The ability to distinguish between which patients' tumors will respond to treatment with anti-angiogenic drugs and which will not is present in advance imaging techniques. In patients newly diagnosed with the dangerous brain tumor glioblastoma, Massachusetts General Hospital (MGH) researchers report, those for whom treatment with the anti-angiogenic drug cediranib rapidly 'normalized' abnormal blood vessels around their tumors and increased blood flow within tumors survived significantly longer than did patients in whom cediranib did not increase blood flow. The report appears in PNAS Early Edition.
"Two recent phase III trials of another anti-angiogenic drug, bevacizumab, showed no improvement in overall survival for glioblastoma patients, but our study suggests that only a subset of such patients will really benefit from these drugs," explains Tracy Batchelor, MD, director of the Pappas Center for Neuro-Oncology at the MGH Cancer Center and co-lead and corresponding author of the current study. "Our results also verify that normalization of tumor vasculature appears to be the way that anti-angiogenic drugs enhance the activity of chemotherapy and radiation treatment."
Anti-angiogenic drugs, which block the action of factors that stimulate the growth of blood vessels, were first introduced for cancer treatment under the theory that they would act by 'starving' tumors of their blood supply. Since that time, however, new evidence has suggested that the drugs' benefits come through their ability to 'normalize' the abnormal, leaky vessels that usually surround and penetrate tumors, improving delivery of both chemotherapy drugs and the oxygen that is required for effective radiation therapy. This hypothesis was first proposed and has subsequently been developed by Rakesh Jain, PhD, senior author of the current study and director of the Steele Laboratory for Tumor Biology in the MGH Department of Radiation Oncology.
Patients in the current study were participants in a clinical trial of cediranib plus radiation and chemotherapy for postsurgical treatment of newly diagnosed glioblastoma. Among participants in that trial, 40 also had advanced brain imaging with VAI and other MR imaging techniques. While all but one of the participants in the overall trial showed some evidence of vascular normalization and reduced edema - tissue swelling that can be dangerous within the brain - of the 40 who had imaging studies, only 20 were found to have persistent improvement in vessel perfusion. VAI also revealed improved oxygen delivery only in the patients with improved perfusion. Those patients ended up surviving about 9 months longer - 26 months, compared with 17 months - than did those whose perfusion levels remained stable or worsened. A comparison group of glioblastoma patients treated with radiation and chemotherapy only survived an average of 14 months.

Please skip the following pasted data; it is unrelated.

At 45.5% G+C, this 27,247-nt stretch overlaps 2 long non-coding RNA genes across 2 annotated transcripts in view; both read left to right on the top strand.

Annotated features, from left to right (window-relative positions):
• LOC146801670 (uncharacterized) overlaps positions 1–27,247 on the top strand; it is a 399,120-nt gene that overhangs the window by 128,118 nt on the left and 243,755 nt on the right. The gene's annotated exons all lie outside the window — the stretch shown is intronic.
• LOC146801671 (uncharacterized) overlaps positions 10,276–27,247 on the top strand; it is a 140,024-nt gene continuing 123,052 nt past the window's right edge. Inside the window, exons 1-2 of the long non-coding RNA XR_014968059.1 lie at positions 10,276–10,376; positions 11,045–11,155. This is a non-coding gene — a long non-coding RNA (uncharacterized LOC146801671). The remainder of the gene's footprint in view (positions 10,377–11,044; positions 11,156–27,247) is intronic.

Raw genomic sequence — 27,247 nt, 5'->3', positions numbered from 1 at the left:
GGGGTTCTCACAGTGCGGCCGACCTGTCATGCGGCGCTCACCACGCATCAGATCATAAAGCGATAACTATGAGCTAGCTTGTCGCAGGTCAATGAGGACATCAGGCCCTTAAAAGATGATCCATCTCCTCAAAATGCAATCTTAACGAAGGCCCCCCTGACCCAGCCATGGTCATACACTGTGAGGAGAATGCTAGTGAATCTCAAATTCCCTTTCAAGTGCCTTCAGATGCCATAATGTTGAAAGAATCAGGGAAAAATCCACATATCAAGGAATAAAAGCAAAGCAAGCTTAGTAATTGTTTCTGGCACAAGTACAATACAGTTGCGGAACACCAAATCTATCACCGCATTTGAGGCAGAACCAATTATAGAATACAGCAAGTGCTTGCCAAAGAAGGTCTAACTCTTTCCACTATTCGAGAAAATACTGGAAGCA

"It's quite likely that the results we've found with cediranib will apply to other anti-angiogenics," Batchelor says. "In fact a presentation at a recent meeting showed that patients with improved perfusion from bevacizumab were also the ones in that study who lived longer. More research is needed, but these findings suggest that MR imaging techniques should play an essential role in future studies of anti-angiogenic drugs in glioblastoma and possibly other types of solid tumors. We've received National Cancer Institute funding to study this approach with bevacizumab treatment, and we will also be investigating tumor delivery of chemotherapy and oxygen status using combined MR/PET techniques at the Martinos Center's MR/PET facility."
Jain adds, "We originally introduced the normalization hypothesis for anti-angiogenic treatment in 2001, but it's taken more than a decade to confirm that vascular normalization actually increases tumor perfusion and that increased perfusion, rather than tumor starvation, is what improves survival. This study provides compelling evidence that normalization-induced increased vessel perfusion is the mechanism of benefit in glioblastoma patients." Jain is the Cook Professor of Radiation Oncology (Tumor Biology), and Batchelor is the Armenise-Harvard Professor of Neurology at Harvard Medical School.